And you write in terms of how he “is.” Based upon 60 minutes of a life that has already gone on days, weeks, years. Sixty minutes with your pen inking commentary which would fade and wash away if you left it out in the rain.

Place Rukai out in the rain and he will tilt his head back and laugh and flinch and maybe go and stomp a puddle. He will not fade. He will not wash away.

I’d ask you to remember what brought you to medicine in the first place. You wanted to care for people. To serve. To listen and to respect. To advise and to heal. But with years of practice, I’m sure there’s monotony, repetition, boredom. Paperwork. I suspect it’s become far too easy to categorize people just to get that revolving door of endless patients to cease spinning. It might seem so much easier to find a common thread and close the chapter than to uncover a new story.

But I challenge you to remember why it matters to society that we celebrate difference. Remember why Rukai matters. Because we all have a unique contribution to this life — 46 chromosomes, 47, whatever count, he counts. He has a name and a story, and he has unique potential. He has likes and dislikes. He is not “they.”

Follow this journey on Down In Front, Please.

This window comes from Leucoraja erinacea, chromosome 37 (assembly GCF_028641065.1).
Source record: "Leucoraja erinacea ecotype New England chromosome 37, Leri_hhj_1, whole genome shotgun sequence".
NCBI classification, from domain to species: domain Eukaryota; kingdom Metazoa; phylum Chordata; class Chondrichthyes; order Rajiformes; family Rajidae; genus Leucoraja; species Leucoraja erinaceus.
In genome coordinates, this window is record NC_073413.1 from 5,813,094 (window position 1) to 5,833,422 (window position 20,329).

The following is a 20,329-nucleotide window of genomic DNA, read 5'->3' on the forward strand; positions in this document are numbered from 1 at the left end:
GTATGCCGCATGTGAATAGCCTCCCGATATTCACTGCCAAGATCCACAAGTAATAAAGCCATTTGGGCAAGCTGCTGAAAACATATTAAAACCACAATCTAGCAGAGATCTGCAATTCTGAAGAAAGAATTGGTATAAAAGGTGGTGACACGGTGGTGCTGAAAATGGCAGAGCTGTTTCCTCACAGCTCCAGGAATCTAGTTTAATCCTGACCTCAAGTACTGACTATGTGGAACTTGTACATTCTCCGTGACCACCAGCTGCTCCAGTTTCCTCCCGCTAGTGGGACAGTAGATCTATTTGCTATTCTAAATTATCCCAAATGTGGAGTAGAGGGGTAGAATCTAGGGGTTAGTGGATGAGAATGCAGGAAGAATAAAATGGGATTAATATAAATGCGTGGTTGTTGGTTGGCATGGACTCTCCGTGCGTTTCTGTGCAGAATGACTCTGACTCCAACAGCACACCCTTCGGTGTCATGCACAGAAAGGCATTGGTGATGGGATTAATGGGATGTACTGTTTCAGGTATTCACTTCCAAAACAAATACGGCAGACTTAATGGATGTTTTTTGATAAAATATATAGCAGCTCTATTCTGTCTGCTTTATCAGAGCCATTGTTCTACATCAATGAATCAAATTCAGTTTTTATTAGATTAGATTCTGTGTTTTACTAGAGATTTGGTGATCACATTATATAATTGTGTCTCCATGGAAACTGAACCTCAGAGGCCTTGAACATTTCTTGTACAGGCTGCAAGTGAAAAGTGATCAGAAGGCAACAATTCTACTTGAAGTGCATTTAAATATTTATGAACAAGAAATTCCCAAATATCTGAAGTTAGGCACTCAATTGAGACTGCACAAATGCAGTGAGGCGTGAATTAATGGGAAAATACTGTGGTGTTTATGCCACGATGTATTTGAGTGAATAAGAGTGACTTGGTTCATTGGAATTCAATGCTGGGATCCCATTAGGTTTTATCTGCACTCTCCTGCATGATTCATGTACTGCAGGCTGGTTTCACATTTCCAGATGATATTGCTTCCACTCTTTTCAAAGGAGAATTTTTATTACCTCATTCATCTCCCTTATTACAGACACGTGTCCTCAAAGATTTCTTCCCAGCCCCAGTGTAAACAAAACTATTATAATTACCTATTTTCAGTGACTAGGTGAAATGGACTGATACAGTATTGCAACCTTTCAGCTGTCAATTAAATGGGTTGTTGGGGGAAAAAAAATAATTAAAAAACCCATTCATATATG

The Mighty is asking the following: Write a letter to anyone you wish had a better understanding of your experience with disability and/or disease. If you’d like to participate, please send a blog post to [email protected] Please include a photo for the piece, a photo of yourself and 1-2 sentence bio. Check out our Share Your Story page for more about our submission guidelines.

Find this story helpful? Share it with someone you care about.

Related to Down Syndrome

When I Saw My Son With Down Syndrome on Times Square’s Big Screen

As the mother of a child with Down syndrome, I sometimes feel like advocacy/raising awareness is just as much a full-time job as motherhood and my full-time job. But sometimes you have those really great snapshots in time when you feel you’ve made strides in advocacy and awareness, and those moments provide the fuel you [...]

To the People Who Think My Daughter With Down Syndrome Is ‘Always Happy’

One assumption made about people with Down syndrome is that they’re always happy. I’ve observed my daughter, Lydia, to see how accurate that statement is. Honestly, I don’t like hearing this assumption because I remember all the times she disobeys, yells and screams, and throws a tantrum. To me, she has every emotion, and there’s really no difference with [...]

16 Ways to Make the Most of Counseling — From Counselors Themselves

If going to counseling is something you’re thinking about or a pursuit you’ve just begun, it can be a daunting process if you don’t know what to expect. So we teamed up with the experts — members of the American Counseling Association — to get you the inside scoop on what to expect from counseling, [...]

To the Person Who Reminded Me Others Have It Worse After My Hospital Stay

The conversation with you happened over two years ago, and yet I still remember it vividly. I was only a month out of the hospital when you cornered me in the hallway at work. You knew my mom had moved to live with me because I was extremely sick, but I don’t think you fully [...]